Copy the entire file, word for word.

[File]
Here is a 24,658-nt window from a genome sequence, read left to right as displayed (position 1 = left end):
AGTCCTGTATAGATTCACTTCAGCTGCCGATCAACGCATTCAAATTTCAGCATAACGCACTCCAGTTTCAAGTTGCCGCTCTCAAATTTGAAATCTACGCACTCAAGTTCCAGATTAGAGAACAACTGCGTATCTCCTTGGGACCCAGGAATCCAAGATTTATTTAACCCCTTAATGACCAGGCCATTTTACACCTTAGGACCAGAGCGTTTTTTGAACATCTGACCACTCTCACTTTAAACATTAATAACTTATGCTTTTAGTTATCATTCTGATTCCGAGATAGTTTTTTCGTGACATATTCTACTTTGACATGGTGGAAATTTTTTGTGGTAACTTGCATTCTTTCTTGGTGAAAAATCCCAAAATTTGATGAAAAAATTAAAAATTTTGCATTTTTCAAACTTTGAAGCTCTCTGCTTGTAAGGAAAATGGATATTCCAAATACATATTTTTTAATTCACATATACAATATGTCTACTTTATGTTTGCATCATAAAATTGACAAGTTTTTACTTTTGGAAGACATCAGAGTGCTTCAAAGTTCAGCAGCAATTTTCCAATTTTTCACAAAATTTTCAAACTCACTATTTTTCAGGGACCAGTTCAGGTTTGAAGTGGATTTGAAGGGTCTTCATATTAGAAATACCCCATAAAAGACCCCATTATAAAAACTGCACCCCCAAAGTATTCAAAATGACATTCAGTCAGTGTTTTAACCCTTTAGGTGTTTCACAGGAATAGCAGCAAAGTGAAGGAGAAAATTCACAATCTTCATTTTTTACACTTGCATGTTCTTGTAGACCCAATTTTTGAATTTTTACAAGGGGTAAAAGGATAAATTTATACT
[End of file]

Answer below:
Here is a 24,658-nt window from a genome sequence, read left to right as displayed (position 1 = left end):
AGTCCTGTATAGATTCACTTCAGCTGCCGATCAACGCATTCAAATTTCAGCATAACGCACTCCAGTTTCAAGTTGCCGCTCTCAAATTTGAAATCTACGCACTCAAGTTCCAGATTAGAGAACAACTGCGTATCTCCTTGGGACCCAGGAATCCAAGATTTATTTAACCCCTTAATGACCAGGCCATTTTACACCTTAGGACCAGAGCGTTTTTTGAACATCTGACCACTCTCACTTTAAACATTAATAACTTATGCTTTTAGTTATCATTCTGATTCCGAGATAGTTTTTTCGTGACATATTCTACTTTGACATGGTGGAAATTTTTTGTGGTAACTTGCATTCTTTCTTGGTGAAAAATCCCAAAATTTGATGAAAAAATTAAAAATTTTGCATTTTTCAAACTTTGAAGCTCTCTGCTTGTAAGGAAAATGGATATTCCAAATACATATTTTTTAATTCACATATACAATATGTCTACTTTATGTTTGCATCATAAAATTGACAAGTTTTTACTTTTGGAAGACATCAGAGTGCTTCAAAGTTCAGCAGCAATTTTCCAATTTTTCACAAAATTTTCAAACTCACTATTTTTCAGGGACCAGTTCAGGTTTGAAGTGGATTTGAAGGGTCTTCATATTAGAAATACCCCATAAAAGACCCCATTATAAAAACTGCACCCCCAAAGTATTCAAAATGACATTCAGTCAGTGTTTTAACCCTTTAGGTGTTTCACAGGAATAGCAGCAAAGTGAAGGAGAAAATTCACAATCTTCATTTTTTACACTTGCATGTTCTTGTAGACCCAATTTTTGAATTTTTACAAGGGGTAAAAGGATAAATTTATACT